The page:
How is the economy affecting my life?
Prof. Dr. Rüdiger von Rosen
Prof. Dr. Rüdiger von Rosen, since 1995 executive board member of the Deutsches Aktieninstitut, e.V., lecturer at the Johann Wolfgang Goethe University, Frankfurt am Main, and numerous publications on the national and international capital market, stock exchanges, corporate governance. Prof. von Rosen is committed to the introduction of a school subject economics in general schools.
"Money rules the world," says the vernacular. That may
No political responsibility without the necessary knowledgeThe assumption of political responsibility as a voter is important - especially in times when the social order of our country is increasingly burdened due to the enormous demographic change of the population. A well-founded discussion of the strategies of the political supporters as well as a decision based on factual issues as to which party to vote is not possible without basic economic knowledge. A simple example is the collective bargaining between unions and employers: The unions argue that higher wages, especially in bad economic times, boost consumer demand and that the economy grows as a result. Employers, on the other hand, point to the additional cost burden due to higher wages, which ultimately leads to job losses.
The arguments of both sides initially sound plausible. In order to weigh them up against each other and to be able to decide on one, however, basic economic knowledge is required about the relationships between wages, price levels and employment. The situation is similar with issues of labor market, pension, health and tax policy: Almost all legislative projects have a direct or indirect influence on the labor market and the financing of the economy, social systems and the state. The economic consequences of a political demand can only be estimated by someone who knows the possible mechanisms of action.
Responsible democracy therefore requires independent thinking and basic economic knowledge, because politics and economics are inextricably linked. What is more, politics - and thus also the individual voter - can only successfully direct the fate of a country if they know and observe the laws of the economy. Walther Rathenau, Foreign Minister in the Weimar Republic, put this connection back in 1921 as follows: "The economy is our fate". We are all dependent on the well-being of the economy - regardless of whether they are employees or self-employed.
Business knowledge in everyday lifeHowever, we do not only need knowledge about the economy as voters and employees. We are all also consumers who have to make a living from our income. Decisions have to be made here almost every day: Can I afford to go to a restaurant? Should I pay for the new washing machine in cash or use a financing offer? However, we not only have to think about our current livelihood and major purchases, but also about securing the future, i.e. making provisions for occupational disability, unemployment and old age. In everyday life, it is less about macroeconomic issues than about the individual interests.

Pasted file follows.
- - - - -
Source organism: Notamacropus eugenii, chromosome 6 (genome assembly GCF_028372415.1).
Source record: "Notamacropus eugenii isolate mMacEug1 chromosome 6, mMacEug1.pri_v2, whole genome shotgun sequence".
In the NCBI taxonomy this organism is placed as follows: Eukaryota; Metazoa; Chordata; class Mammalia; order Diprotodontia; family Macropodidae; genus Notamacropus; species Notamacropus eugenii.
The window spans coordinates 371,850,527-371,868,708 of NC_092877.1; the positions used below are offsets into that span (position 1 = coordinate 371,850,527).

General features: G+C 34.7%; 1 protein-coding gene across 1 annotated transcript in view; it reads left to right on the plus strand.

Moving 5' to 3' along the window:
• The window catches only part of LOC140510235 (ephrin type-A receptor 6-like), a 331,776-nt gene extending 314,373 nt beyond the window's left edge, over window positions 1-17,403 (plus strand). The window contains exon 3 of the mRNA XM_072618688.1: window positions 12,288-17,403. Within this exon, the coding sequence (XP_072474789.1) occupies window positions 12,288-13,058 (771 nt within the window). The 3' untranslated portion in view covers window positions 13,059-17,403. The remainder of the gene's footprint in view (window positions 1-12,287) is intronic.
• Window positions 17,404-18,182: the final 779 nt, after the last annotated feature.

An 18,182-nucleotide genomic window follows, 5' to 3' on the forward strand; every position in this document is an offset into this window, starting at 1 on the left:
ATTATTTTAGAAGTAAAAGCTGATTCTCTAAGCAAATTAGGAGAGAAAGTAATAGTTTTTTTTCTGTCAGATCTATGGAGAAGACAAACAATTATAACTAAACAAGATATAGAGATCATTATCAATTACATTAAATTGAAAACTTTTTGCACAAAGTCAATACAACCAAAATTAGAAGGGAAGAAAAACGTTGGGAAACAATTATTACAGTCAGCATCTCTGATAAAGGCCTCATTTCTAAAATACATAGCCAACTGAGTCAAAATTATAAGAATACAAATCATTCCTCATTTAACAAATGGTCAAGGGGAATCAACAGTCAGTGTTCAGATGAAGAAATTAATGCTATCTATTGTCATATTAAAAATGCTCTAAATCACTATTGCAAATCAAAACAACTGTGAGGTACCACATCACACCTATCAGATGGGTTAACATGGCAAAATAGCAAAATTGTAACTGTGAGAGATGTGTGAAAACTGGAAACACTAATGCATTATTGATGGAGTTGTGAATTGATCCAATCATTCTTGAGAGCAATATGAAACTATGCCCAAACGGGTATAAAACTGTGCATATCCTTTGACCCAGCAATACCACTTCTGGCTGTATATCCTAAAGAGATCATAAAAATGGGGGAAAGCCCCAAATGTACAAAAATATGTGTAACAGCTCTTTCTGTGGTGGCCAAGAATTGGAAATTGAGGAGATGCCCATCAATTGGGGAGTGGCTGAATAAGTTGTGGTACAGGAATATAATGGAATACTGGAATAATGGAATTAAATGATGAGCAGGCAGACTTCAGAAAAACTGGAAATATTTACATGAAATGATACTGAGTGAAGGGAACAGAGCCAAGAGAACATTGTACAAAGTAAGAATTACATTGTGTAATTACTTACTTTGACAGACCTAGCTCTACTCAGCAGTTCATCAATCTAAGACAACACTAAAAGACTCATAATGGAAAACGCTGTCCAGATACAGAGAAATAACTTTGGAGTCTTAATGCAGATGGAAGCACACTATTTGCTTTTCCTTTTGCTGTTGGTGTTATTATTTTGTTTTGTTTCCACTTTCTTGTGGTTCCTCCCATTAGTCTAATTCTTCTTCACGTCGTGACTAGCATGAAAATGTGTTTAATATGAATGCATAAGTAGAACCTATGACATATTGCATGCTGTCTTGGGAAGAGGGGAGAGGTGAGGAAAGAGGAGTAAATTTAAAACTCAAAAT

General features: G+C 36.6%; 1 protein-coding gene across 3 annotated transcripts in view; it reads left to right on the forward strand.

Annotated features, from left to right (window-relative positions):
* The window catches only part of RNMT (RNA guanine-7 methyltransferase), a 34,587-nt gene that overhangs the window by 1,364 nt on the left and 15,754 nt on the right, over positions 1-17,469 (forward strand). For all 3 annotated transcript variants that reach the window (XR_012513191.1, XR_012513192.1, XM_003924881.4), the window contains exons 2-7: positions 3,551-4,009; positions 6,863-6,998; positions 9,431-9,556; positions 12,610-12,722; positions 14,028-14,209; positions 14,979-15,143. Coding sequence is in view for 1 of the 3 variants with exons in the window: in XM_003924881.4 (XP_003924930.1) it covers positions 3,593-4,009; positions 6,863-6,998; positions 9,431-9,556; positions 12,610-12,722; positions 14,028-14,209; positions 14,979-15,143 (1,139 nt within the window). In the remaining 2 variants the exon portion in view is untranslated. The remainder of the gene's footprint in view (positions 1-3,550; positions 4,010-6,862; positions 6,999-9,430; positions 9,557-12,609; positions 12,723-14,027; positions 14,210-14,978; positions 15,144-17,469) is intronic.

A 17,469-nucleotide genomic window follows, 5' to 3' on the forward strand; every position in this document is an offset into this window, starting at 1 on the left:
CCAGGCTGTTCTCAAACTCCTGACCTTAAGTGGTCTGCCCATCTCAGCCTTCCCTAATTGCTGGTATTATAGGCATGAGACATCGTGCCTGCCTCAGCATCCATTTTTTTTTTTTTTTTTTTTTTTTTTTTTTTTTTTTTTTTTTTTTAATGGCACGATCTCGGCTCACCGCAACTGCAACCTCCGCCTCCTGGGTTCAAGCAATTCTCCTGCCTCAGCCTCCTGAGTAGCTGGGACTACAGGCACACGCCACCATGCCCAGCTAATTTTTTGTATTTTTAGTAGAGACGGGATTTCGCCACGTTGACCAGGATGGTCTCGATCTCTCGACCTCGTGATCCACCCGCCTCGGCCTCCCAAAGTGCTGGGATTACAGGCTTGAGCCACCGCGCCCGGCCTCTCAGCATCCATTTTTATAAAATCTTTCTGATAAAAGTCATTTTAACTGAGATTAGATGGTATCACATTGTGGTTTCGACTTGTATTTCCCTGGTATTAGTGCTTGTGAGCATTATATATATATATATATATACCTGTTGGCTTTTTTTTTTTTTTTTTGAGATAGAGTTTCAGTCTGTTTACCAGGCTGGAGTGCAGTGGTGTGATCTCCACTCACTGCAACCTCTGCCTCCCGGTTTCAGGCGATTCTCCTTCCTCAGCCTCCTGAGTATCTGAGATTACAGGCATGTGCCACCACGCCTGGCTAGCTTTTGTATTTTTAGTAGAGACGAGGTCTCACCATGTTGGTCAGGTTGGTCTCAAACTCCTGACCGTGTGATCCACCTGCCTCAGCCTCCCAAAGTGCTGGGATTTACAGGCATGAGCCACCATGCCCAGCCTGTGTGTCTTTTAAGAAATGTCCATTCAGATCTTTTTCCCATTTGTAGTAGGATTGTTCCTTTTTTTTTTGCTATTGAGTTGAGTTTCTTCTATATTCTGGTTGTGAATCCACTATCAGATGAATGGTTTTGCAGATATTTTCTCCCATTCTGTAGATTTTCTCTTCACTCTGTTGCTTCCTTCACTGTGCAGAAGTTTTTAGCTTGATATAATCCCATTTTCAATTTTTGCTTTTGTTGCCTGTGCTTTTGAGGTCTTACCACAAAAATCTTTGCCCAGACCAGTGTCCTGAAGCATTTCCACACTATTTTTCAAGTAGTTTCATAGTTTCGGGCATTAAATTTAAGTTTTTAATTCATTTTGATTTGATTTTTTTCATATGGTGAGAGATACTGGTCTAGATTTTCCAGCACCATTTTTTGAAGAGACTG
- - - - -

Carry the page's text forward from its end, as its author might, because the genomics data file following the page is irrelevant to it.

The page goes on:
The times in which a regular employment relationship automatically meant lifelong all-round financial support from employers and the state are certainly a thing of the past. The citizen must be more responsible. Economic knowledge in monetary and financial matters is therefore essential, especially for building up assets and providing for old age.
At the same time, greater importance is being attached to the principle of subsidiarity: According to this, the federal government is responsible for everything that "smaller" communities - that is, states, municipalities and, last but not least, families - cannot ensure on their own. Only when there is no longer any possibility of solving a problem at the lower level is the next higher level required. In the past - at the time of the extended farming family - this was relatively easy to accomplish. But today's world is much more complicated. Anyone who demands subsidiarity must also create the means to do so. For example, those who do not know the ways and means of securing their own old age because they have never learned them cannot take responsibility for their retirement provision at all. Economic knowledge of monetary and financial issues is therefore essential, and it does not serve the interests of companies, but rather each individual to better understand the interrelationships.
ConclusionThe economy concerns us all - as voters, employees, consumers, investors. Only those who know the economic fundamentals and relationships can make sound judgments and act accordingly (independently) responsibly. At the same time, the state is called upon to ensure that the knowledge is widely accessible. The way to get there is through a school subject called economics, which is taught in general schools with a sufficient number of hours. It is now undisputed that economic education is part of general education. However, the insight that a separate subject is required has not yet caught on in all federal states. Economic bites in other subjects are no solution when looking for a sound economic education, but often no more than an alibi.
At the same time, such an education is just the beginning. Because even if we should have this subject "economics" in all general schools in Germany, hopefully in the not too distant future, everyone must continue to deal with this topic privately and for life - for their own benefit!
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